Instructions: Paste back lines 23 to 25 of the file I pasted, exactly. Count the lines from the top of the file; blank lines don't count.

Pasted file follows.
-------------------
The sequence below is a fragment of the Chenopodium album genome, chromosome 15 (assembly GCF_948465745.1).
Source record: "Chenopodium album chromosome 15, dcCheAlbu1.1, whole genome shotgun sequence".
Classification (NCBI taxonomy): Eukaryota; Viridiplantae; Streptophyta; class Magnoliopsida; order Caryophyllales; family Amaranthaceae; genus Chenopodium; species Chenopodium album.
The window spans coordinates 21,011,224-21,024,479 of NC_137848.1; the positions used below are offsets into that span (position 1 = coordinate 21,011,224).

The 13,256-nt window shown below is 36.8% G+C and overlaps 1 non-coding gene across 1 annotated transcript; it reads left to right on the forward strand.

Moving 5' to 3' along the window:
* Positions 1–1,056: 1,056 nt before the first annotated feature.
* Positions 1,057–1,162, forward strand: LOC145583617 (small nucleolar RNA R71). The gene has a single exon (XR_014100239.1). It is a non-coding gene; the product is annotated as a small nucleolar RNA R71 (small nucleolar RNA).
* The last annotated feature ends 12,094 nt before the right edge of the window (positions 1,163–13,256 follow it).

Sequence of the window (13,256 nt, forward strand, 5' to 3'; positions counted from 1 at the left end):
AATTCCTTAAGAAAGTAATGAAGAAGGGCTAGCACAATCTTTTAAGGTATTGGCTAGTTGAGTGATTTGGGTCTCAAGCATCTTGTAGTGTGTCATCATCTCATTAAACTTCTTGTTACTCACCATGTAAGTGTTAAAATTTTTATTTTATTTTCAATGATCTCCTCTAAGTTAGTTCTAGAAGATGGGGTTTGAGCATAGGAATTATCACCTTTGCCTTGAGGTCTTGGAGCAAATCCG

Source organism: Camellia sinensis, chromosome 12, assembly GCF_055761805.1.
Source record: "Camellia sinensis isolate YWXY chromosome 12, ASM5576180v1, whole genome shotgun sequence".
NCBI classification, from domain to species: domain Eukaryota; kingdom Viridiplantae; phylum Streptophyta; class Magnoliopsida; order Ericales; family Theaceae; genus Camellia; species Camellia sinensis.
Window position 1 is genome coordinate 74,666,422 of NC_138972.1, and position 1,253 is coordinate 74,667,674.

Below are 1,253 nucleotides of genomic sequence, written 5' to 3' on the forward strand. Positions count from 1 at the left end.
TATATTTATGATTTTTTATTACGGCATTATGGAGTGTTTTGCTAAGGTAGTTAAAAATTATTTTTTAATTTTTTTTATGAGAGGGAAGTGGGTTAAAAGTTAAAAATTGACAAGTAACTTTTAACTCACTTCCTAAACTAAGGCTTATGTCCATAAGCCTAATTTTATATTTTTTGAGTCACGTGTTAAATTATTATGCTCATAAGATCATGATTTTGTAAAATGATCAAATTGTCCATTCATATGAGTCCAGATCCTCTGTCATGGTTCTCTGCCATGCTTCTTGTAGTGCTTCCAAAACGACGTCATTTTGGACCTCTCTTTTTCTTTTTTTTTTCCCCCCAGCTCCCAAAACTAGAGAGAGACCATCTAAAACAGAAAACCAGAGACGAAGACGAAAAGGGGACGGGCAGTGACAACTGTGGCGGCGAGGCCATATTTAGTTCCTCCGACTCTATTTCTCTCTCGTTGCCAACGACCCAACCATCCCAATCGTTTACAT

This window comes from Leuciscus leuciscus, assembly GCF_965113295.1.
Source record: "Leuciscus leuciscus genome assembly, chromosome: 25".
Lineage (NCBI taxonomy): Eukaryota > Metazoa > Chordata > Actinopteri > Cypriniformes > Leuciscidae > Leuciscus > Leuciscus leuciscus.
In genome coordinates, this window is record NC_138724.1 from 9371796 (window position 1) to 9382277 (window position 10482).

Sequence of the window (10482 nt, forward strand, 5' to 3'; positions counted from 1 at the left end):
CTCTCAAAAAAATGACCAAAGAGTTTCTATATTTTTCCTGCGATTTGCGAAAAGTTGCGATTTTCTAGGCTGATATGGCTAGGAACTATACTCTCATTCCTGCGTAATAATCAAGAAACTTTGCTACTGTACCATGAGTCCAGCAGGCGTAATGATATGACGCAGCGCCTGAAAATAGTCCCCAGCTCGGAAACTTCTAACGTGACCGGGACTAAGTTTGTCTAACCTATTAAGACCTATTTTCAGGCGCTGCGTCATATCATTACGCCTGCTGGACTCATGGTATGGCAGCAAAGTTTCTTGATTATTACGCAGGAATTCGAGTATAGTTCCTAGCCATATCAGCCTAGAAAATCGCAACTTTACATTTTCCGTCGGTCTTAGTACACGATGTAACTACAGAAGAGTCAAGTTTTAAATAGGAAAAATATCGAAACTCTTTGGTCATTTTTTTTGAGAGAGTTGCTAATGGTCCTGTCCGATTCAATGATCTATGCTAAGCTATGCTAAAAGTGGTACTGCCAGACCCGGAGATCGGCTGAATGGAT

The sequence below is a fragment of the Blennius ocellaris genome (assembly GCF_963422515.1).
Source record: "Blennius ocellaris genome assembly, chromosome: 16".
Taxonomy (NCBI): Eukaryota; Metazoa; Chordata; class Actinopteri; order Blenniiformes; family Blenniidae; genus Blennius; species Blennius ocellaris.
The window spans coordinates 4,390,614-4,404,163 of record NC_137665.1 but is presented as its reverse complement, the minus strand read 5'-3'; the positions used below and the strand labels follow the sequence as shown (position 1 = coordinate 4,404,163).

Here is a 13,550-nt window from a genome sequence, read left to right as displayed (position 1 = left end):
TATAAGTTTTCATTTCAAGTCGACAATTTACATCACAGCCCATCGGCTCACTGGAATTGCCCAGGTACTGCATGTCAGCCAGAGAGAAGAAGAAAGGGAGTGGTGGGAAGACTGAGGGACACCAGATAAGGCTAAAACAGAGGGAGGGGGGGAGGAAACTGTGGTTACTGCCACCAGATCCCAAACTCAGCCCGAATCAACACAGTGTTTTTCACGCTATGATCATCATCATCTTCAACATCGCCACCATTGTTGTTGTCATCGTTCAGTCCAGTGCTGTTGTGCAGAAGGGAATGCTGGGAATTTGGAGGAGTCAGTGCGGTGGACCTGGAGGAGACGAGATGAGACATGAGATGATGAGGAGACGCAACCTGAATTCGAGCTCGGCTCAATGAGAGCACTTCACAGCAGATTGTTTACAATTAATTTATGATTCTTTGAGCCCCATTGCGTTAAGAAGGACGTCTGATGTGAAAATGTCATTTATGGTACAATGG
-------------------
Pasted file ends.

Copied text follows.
CTCTCAAAAAAATGACCAAAGAGTTTCTATATTTTTCCTGCGATTTGCGAAAAGTTGCGATTTTCTAGGCTGATATGGCTAGGAACTATACTCTCATTCCTGCGTAATAATCAAGAAACTTTGCTACTGTACCATGAGTCCAGCAGGCGTAATGATATGACGCAGCGCCTGAAAATAGTCCCCAGCTCGGAAACTTCTAACGTGACCGGGACTAAGTTTGTCTAACCTATTAAGACCTATTTTCAGGCGCTGCGTCATATCATTACGCCTGCTGGACTCATGGTATGGCAGCAAAGTTTCTTGATTATTACGCAGGAATTCGAGTATAGTTCCTAGCCATATCAGCCTAGAAAATCGCAACTTTACATTTTCCGTCGGTCTTAGTACACGATGTAACTACAGAAGAGTCAAGTTTTAAATAGGAAAAATATCGAAACTCTTTGGTCATTTTTTTTGAGAGAGTTGCTAATGGTCCTGTCCGATTCAATGATCTATGCTAAGCTATGCTAAAAGTGGTACTGCCAGACCCGGAGATCGGCTGAATGGAT

The sequence below is a fragment of the Blennius ocellaris genome (assembly GCF_963422515.1).
Source record: "Blennius ocellaris genome assembly, chromosome: 16".